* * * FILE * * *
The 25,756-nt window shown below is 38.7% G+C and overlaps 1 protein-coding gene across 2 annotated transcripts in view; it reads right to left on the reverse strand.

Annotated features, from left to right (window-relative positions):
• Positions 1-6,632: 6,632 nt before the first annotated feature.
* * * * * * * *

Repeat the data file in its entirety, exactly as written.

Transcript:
The 25,756-nt window shown below is 38.7% G+C and overlaps 1 protein-coding gene across 2 annotated transcripts in view; it reads right to left on the reverse strand.

Annotated features, from left to right (window-relative positions):
• Positions 1-6,632: 6,632 nt before the first annotated feature.